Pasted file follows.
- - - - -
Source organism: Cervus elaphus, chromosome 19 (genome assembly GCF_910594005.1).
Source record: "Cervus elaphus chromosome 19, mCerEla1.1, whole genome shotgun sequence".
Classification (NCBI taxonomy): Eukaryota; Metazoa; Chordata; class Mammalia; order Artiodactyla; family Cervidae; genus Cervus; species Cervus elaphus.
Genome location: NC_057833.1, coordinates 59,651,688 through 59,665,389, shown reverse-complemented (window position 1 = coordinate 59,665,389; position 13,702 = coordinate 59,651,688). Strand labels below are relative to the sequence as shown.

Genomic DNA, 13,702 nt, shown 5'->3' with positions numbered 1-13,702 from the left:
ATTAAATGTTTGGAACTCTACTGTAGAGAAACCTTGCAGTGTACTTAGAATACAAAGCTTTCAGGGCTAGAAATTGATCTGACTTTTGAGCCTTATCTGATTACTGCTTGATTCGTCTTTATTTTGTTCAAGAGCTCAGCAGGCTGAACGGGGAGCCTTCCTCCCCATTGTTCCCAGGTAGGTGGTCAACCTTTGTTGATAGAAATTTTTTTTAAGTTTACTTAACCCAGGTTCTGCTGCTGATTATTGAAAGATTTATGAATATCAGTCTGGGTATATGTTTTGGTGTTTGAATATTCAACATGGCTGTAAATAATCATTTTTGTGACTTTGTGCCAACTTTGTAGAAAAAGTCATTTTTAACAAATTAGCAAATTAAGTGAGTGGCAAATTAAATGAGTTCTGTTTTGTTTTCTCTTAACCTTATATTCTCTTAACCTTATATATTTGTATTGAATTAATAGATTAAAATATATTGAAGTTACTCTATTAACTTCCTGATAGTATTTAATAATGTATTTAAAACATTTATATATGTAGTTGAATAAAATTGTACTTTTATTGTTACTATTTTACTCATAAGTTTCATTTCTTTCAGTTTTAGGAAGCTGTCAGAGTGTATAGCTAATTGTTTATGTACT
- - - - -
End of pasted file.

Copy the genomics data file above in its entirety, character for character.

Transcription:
Source organism: Cervus elaphus, chromosome 19 (genome assembly GCF_910594005.1).
Source record: "Cervus elaphus chromosome 19, mCerEla1.1, whole genome shotgun sequence".
Classification (NCBI taxonomy): Eukaryota; Metazoa; Chordata; class Mammalia; order Artiodactyla; family Cervidae; genus Cervus; species Cervus elaphus.
Genome location: NC_057833.1, coordinates 59,651,688 through 59,665,389, shown reverse-complemented (window position 1 = coordinate 59,665,389; position 13,702 = coordinate 59,651,688). Strand labels below are relative to the sequence as shown.

Genomic DNA, 13,702 nt, shown 5'->3' with positions numbered 1-13,702 from the left:
ATTAAATGTTTGGAACTCTACTGTAGAGAAACCTTGCAGTGTACTTAGAATACAAAGCTTTCAGGGCTAGAAATTGATCTGACTTTTGAGCCTTATCTGATTACTGCTTGATTCGTCTTTATTTTGTTCAAGAGCTCAGCAGGCTGAACGGGGAGCCTTCCTCCCCATTGTTCCCAGGTAGGTGGTCAACCTTTGTTGATAGAAATTTTTTTTAAGTTTACTTAACCCAGGTTCTGCTGCTGATTATTGAAAGATTTATGAATATCAGTCTGGGTATATGTTTTGGTGTTTGAATATTCAACATGGCTGTAAATAATCATTTTTGTGACTTTGTGCCAACTTTGTAGAAAAAGTCATTTTTAACAAATTAGCAAATTAAGTGAGTGGCAAATTAAATGAGTTCTGTTTTGTTTTCTCTTAACCTTATATTCTCTTAACCTTATATATTTGTATTGAATTAATAGATTAAAATATATTGAAGTTACTCTATTAACTTCCTGATAGTATTTAATAATGTATTTAAAACATTTATATATGTAGTTGAATAAAATTGTACTTTTATTGTTACTATTTTACTCATAAGTTTCATTTCTTTCAGTTTTAGGAAGCTGTCAGAGTGTATAGCTAATTGTTTATGTACT